NJPSA Weighs In On the Benefits of Early Childhood Ed, Past President Sturdivant Shares Her Insights On What Constitutes A High Quality Program

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By Jennifer Keyes-Maloney

NJPSA Past President Fidelia Sturdivant shared her insights on what constitutes a quality early childhood education program as part of the Senate Education Committee’s hearing on the benefits of preschool and full-day kindergarten.  NJPSA also provided the committee with research on the longitudinal benefits of investment in early childhood education, joining national and state stakeholders in a call to invest.

Basis for a Hearing

Spurred by Advocates for Children of New Jersey (ACNJ) advocacy efforts associated with early learning, as well as the work of newly formed coalition, Pre-K Our Way, which advocates for high quality pre-school education, yesterday’s hearing focused on what constitutes high quality early childhood as well as longitudinal data which supports cost savings through investment in early childhood education.

“We need to have a broader, more serous discussion about investing in the greatest asset in the state of New Jersey, and that’s our children,” Sen. Teresa Ruiz, the committee chair said at the outset of the hearing.

The Speakers

The hearing began with testimony from state Department of Education officials who testified that New Jersey provides more than $600 million to offer preschool to more than 45,000 3- or 4-years olds in low-income communities.  Most of those districts are the former “Abbott districts,” although the State is a recent recipient of a $17 million federal grant that expanded its preschool program to more schools.

ACNJ, noting that New Jersey is a national leader, urged lawmakers to expand the program beyond the boundaries of the former Abbotts or what federal dollars subsidize.  Similar testimony was heard from Pre-K Our Way, a non-profit focused on expanding preschool in New Jersey with spokesperson Brian Maher stating that too many children don’t have access to public preschool because of where they live, even if they are from a low-income family.  Maher suggested the state follow SFRA more completely since the formula compelled enhanced dollars for early childhood education.

“I am not talking about expanding childcare or daycare,” Maher said. “I am talking about expanding high quality pre-k programs that already exist in the state.”

The state has not followed the formula, with the Department of Education saying New Jersey doesn’t have enough money to do so.

Among the line-up of speakers was Dr. Steven Barnett whose longitudinal research of the early Perry Street pre-school in Ypsilanti, Michigan showed positive outcomes continue into adulthood – either through reduced grade repetition, reduced special education referral, increased high school graduation rates, earning potential, as well as reduced crime and teen pregnancy rates.    Barnett argued that high-quality preschool across the state would save $850 million a year in K-12 costs in terms of remediation and special education alone.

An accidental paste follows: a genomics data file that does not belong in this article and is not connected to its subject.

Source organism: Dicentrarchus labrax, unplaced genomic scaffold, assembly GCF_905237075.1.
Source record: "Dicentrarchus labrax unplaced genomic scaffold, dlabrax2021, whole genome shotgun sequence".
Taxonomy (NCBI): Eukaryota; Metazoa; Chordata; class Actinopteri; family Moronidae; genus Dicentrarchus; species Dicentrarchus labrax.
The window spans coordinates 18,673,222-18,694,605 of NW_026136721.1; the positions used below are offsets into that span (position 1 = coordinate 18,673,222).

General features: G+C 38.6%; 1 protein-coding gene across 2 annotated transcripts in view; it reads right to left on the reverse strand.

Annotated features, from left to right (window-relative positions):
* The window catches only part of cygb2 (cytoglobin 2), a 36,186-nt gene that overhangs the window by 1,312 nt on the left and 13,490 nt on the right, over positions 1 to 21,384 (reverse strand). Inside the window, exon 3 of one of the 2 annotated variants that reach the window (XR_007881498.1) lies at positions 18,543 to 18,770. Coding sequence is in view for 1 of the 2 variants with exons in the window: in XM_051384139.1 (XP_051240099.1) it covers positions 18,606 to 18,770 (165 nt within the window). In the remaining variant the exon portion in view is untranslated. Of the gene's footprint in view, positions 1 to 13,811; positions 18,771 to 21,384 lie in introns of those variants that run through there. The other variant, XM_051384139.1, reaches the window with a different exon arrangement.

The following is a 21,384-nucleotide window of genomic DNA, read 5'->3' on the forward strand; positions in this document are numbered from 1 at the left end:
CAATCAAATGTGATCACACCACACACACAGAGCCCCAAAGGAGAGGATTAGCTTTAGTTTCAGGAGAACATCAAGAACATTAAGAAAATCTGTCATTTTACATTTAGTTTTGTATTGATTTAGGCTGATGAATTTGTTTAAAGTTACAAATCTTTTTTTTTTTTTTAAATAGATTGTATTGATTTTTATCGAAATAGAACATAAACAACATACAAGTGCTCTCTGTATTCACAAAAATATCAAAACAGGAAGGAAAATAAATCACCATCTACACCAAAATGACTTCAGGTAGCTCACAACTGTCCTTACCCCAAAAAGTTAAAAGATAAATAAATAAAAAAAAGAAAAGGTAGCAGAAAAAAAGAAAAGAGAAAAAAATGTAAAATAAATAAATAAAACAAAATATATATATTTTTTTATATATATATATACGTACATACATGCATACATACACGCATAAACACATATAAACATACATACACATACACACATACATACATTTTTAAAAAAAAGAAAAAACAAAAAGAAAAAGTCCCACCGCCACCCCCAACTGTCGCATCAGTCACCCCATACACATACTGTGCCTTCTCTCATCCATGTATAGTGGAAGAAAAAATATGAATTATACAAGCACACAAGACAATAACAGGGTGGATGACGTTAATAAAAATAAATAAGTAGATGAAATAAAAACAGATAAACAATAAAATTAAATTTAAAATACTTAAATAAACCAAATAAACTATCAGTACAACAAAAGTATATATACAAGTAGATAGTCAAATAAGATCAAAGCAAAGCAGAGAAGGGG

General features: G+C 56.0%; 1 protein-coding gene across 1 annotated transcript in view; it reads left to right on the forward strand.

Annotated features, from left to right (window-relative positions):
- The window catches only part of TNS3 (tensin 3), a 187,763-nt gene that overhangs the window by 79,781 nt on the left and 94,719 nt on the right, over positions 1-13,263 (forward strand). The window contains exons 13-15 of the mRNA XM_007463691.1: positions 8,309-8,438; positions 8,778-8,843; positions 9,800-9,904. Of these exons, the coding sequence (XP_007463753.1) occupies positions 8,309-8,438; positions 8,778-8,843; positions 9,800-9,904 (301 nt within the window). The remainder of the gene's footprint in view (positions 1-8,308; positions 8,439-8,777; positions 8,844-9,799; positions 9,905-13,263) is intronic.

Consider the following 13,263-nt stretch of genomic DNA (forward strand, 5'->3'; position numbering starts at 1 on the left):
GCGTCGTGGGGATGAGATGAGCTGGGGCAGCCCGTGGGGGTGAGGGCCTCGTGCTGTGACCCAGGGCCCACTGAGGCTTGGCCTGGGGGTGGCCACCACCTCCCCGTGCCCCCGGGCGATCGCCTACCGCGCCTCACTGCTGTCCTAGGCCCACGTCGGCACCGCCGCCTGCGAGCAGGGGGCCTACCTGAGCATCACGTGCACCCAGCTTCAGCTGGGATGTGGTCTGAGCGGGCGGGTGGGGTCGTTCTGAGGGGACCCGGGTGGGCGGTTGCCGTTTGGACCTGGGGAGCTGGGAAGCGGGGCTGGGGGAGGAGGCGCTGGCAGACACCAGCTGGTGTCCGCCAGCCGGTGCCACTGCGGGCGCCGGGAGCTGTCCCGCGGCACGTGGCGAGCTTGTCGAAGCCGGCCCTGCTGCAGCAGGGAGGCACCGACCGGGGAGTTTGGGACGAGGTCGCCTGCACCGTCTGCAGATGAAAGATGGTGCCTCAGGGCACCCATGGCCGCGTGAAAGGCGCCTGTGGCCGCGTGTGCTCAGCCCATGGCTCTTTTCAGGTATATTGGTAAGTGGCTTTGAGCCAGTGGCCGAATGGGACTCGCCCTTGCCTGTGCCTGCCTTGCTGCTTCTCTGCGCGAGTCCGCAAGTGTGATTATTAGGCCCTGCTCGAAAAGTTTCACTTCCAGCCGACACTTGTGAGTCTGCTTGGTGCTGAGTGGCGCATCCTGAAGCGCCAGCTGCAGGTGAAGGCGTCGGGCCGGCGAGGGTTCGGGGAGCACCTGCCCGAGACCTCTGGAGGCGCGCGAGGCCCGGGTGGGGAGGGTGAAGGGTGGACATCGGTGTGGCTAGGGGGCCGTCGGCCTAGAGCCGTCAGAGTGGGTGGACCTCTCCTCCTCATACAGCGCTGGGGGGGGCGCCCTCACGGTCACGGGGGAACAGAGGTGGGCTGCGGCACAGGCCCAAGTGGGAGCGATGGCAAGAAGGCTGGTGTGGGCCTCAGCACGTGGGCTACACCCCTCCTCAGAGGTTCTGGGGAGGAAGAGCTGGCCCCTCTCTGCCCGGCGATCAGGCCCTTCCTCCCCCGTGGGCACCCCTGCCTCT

Testimony also included data related to reduced criminal convictions and incarceration through investment in early child ed.

The argument for pre-school was bolstered, however, with testimony from folks in the field like Principal Sturdivant.  Ms. Sturdivant provided the committee with an overview of the key ingredients to ensure high quality early childhood.    Drawing on her experience as an educator, Sturdivant spoke about the need for high-quality teachers and school leaders working collaboratively with parents to ensure student success.

“I point to our ‘Special Formula’: Supportive parents + Highly Qualified Teachers + Research Based Instructional Program + Nurturing Environment = Academic Success.” Sturdivant said.

Adding to this was testimony from a veteran kindergarten teacher from Freehold who produced a packet of Week One assessments from some of her new students.  Randee Mandelbaum’s new students were asked to draw crayon self-portraits and demonstrate how well they knew their letters and numbers. On the left side of the sheets was the work of children who hadn’t been through preschool, and on the right side were those who had.

Each showed a stark difference between the children, with those who had attended preschool drawing clearly recognizable images while those who had not, illegible scribbling.

“You will see one student does not know any letters, cannot write any letters, and doesn’t even know how to write her own name,” said Mandelbaum, a 20-year veteran. “While the other student can write most of the alphabet comfortably.”

Those were just the obvious differences, she said. The kids who had been to preschool were better to separate from parents, go to the bathroom on their own, follow two- or three-step directions, use scissors, and interact with peers. And the gaps remain through the year.

“The children with pre-K knowledge and experience nearly always come into my class with the essential social, emotional, and academic skills, able to launch an essential year in kindergarten,” Mandelbaum said.